Enter the total power in Watts, and the total time to calculate the equivalent KWH (Kilowatt-hours).

## What is KWH?

KWH is short for kilowatt hour, which is a unit of measure of energy that is equal to 3.6 megajoules. More simply the kilowatt-hour is a measure of energy consumed or produced by one kilowatt sustained over 1 hour of time. The reason this unit has come to the forefront of most electric applications is that it’s used by electric utilities for billing.

A watt is a measure of power, and hours are a measure of time. Multiply power by times yields energy, and that’s why KWH is considered a derived unit of energy. It’s not officially recognized by the SI unit system, although the derived unit of joules is.

## KWH Formula

The following formula is used to calculate KWH:

KWH = Watts/1000*hours

The formula can also be simplified to simply KW*hours. THE KWH formula is one of the easiest to remember. This is because the formula itself is written into the name KWH.

## How to calculate KWH

Now that we know the formula for calculating kilowatt-hours, we can go over an example of how to calculate it. Let’s take the example of trying to calculate the KWH usage of a light bulb.

- First, you need to determine the total power consumption of the light bulb. For light bulbs, this is almost always shown directly on the package in watts. For our example, we will assume a standard 250 watt light bulb.
- Next, you need to determine how long the light bulb will run. This could be over its lifetime, or over a shorter period like a day. For this, we will calculate the KWH usage for one day = 24hours.
- Last, enter the information into the formula or calculator above.
- KWH = 250/1000*24= 6 KWH.
- To use this information in a useful way, multiply that number by the cost of electricity in your home per KWH and you know the cost of running that light bulb for 1 day.

Similarly, we can do this for any appliance that uses electricity. This can be extremely helpful in determining your estimated electric bill. Let’s take a look at an example of an air conditioning unit.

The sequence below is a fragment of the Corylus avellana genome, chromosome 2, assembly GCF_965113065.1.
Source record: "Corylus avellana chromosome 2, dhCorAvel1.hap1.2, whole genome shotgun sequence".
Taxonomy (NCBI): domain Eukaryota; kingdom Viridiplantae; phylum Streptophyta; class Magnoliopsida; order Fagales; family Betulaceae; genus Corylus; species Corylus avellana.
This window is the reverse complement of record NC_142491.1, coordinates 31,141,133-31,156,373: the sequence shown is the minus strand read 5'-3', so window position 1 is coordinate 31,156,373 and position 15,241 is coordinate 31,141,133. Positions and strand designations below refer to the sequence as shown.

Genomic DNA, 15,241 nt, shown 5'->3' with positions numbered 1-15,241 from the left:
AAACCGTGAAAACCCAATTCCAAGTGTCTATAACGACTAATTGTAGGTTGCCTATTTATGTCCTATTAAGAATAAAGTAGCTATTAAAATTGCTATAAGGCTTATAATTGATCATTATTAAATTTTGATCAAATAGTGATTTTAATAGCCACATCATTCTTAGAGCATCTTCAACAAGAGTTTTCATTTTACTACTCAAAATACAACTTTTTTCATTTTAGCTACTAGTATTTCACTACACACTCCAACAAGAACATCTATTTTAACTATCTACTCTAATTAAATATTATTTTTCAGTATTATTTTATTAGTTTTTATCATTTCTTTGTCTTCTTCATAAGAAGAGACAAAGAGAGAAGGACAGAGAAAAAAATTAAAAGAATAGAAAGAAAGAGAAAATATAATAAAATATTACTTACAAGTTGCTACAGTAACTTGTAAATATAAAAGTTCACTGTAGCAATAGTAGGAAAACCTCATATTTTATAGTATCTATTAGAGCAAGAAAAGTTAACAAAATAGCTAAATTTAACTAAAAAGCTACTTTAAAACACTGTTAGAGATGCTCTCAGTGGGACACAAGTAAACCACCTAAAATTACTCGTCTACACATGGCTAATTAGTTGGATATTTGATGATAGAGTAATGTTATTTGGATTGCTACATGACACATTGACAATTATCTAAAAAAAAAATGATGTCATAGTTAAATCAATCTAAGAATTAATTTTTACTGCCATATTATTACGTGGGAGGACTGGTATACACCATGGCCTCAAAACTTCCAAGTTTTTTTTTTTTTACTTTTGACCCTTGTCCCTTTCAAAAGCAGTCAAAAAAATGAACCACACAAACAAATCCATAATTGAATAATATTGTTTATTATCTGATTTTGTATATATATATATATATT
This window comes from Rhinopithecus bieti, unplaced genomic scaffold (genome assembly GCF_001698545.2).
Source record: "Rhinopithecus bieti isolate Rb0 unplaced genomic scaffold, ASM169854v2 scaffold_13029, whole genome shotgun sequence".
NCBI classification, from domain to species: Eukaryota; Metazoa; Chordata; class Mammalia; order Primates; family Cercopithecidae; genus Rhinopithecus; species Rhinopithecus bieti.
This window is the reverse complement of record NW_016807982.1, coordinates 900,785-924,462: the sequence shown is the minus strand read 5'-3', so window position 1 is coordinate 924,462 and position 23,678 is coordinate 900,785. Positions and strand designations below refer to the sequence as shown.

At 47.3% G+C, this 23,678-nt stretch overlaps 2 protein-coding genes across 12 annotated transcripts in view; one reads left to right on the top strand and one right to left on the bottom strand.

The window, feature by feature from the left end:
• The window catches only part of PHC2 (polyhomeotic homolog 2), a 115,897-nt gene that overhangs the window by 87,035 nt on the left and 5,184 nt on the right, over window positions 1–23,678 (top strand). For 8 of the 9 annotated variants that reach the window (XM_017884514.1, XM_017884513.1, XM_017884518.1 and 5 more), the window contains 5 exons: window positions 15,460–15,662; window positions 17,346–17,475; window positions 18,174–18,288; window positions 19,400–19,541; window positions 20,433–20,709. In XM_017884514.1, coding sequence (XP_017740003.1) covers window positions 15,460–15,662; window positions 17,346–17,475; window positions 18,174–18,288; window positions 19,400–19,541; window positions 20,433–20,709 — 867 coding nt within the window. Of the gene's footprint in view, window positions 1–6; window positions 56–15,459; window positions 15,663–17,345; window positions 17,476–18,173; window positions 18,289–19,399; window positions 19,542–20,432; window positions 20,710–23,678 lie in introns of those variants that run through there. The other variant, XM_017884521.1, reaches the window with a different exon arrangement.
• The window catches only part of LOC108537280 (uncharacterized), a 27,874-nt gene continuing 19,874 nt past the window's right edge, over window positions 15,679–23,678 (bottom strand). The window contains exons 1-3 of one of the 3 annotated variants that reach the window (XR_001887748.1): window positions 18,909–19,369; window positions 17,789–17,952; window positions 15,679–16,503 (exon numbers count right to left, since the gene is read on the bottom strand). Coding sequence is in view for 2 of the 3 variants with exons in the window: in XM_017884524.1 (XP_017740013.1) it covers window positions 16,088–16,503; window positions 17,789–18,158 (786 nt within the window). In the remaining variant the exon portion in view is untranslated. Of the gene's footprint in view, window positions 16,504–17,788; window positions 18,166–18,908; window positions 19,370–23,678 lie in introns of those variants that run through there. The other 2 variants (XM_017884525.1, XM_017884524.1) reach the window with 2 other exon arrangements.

- First, determine the power usage of the air conditioning. An average central air unit likely runs at approximately 3500 watts. A window unit likely runs closer to 500-1000 watts or less. We will assume ours is a central air unit.
- Next, determine how long it will run. We will assume a period of 7 days running 16 hours per day = 112 total hours.
- Enter the hours and power into the formula to calculate KWH.
- KWH = 3500/100*112 = 392 KWH.
- Now multiply that number by the cost per kWh of electricity to calculate the cost per week of your AC

## KWH Usage in Cars

The term Kilowatt-hours has become more and more prevalent over the last 5-10 years, and that’s mostly due to one thing…cars. More specifically, electric cars. Electric cars have made a sudden surge in the last 5 years, due in part to the carmaker Tesla, which is delivering thousands of cars every week. Electric cars are starting to appear more and more and you guessed it, they run on electricity. And what term is used with electricity? You guessed it, KWH.

In the same way that appliances use electricity, so do electric cars. Cars consume electricity in the form of power from batteries stored on the undercarriage. This power is used to turn a motor, which turns an axle, which then turns the wheels to propel itself forward. Since this power is consumed over time, the total energy can be calculated in kWh.

The KWH of an electric car is usually specified as a metric to show off the power of a car, but in terms of range, it does not mean much. An electric car with a lower KWH could still drive much further. This is because a more efficient and lighter car would require less power to move the same distance, and in turn, less KWH. This is very important to keep in mind when purchasing an electric car.

For more science and physics calculators, click here.